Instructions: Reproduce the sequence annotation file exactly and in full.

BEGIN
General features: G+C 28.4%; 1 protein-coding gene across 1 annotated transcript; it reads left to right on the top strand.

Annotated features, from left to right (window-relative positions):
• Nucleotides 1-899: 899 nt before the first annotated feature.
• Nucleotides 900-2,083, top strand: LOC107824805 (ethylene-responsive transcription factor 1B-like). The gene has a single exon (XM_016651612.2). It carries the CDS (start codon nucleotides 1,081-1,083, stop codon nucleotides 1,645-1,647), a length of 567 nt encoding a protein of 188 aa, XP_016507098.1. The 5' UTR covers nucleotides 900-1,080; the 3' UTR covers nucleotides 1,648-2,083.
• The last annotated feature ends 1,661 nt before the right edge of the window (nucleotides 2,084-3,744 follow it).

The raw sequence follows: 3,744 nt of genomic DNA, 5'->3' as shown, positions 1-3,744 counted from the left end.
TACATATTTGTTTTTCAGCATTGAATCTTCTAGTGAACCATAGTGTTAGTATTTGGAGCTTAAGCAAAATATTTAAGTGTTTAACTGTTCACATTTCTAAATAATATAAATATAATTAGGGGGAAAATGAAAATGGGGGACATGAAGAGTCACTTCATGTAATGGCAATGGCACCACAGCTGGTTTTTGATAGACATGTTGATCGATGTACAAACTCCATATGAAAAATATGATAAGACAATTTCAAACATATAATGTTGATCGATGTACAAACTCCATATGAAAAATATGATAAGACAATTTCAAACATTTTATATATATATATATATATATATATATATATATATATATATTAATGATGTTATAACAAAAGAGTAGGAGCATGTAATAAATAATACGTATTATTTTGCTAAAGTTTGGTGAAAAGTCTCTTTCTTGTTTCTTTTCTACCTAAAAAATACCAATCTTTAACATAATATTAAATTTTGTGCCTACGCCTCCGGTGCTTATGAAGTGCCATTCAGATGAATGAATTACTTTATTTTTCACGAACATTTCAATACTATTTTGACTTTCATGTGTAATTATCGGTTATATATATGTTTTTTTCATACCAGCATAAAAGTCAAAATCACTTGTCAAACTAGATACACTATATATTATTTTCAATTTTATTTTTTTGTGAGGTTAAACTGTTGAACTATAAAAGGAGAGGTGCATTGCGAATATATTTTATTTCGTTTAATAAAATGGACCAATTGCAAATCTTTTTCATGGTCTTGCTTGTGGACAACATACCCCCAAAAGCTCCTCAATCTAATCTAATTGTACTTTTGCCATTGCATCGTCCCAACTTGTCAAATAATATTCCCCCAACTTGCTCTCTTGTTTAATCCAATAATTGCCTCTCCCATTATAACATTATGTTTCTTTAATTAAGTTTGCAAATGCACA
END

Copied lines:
General features: G+C 28.4%; 1 protein-coding gene across 1 annotated transcript; it reads left to right on the top strand.

Annotated features, from left to right (window-relative positions):
• Nucleotides 1-899: 899 nt before the first annotated feature.
• Nucleotides 900-2,083, top strand: LOC107824805 (ethylene-responsive transcription factor 1B-like). The gene has a single exon (XM_016651612.2). It carries the CDS (start codon nucleotides 1,081-1,083, stop codon nucleotides 1,645-1,647), a length of 567 nt encoding a protein of 188 aa, XP_016507098.1. The 5' UTR covers nucleotides 900-1,080; the 3' UTR covers nucleotides 1,648-2,083.
• The last annotated feature ends 1,661 nt before the right edge of the window (nucleotides 2,084-3,744 follow it).

The raw sequence follows: 3,744 nt of genomic DNA, 5'->3' as shown, positions 1-3,744 counted from the left end.
TACATATTTGTTTTTCAGCATTGAATCTTCTAGTGAACCATAGTGTTAGTATTTGGAGCTTAAGCAAAATATTTAAGTGTTTAACTGTTCACATTTCTAAATAATATAAATATAATTAGGGGGAAAATGAAAATGGGGGACATGAAGAGTCACTTCATGTAATGGCAATGGCACCACAGCTGGTTTTTGATAGACATGTTGATCGATGTACAAACTCCATATGAAAAATATGATAAGACAATTTCAAACATATAATGTTGATCGATGTACAAACTCCATATGAAAAATATGATAAGACAATTTCAAACATTTTATATATATATATATATATATATATATATATATATATATATTAATGATGTTATAACAAAAGAGTAGGAGCATGTAATAAATAATACGTATTATTTTGCTAAAGTTTGGTGAAAAGTCTCTTTCTTGTTTCTTTTCTACCTAAAAAATACCAATCTTTAACATAATATTAAATTTTGTGCCTACGCCTCCGGTGCTTATGAAGTGCCATTCAGATGAATGAATTACTTTATTTTTCACGAACATTTCAATACTATTTTGACTTTCATGTGTAATTATCGGTTATATATATGTTTTTTTCATACCAGCATAAAAGTCAAAATCACTTGTCAAACTAGATACACTATATATTATTTTCAATTTTATTTTTTTGTGAGGTTAAACTGTTGAACTATAAAAGGAGAGGTGCATTGCGAATATATTTTATTTCGTTTAATAAAATGGACCAATTGCAAATCTTTTTCATGGTCTTGCTTGTGGACAACATACCCCCAAAAGCTCCTCAATCTAATCTAATTGTACTTTTGCCATTGCATCGTCCCAACTTGTCAAATAATATTCCCCCAACTTGCTCTCTTGTTTAATCCAATAATTGCCTCTCCCATTATAACATTATGTTTCTTTAATTAAGTTTGCAAATGCACA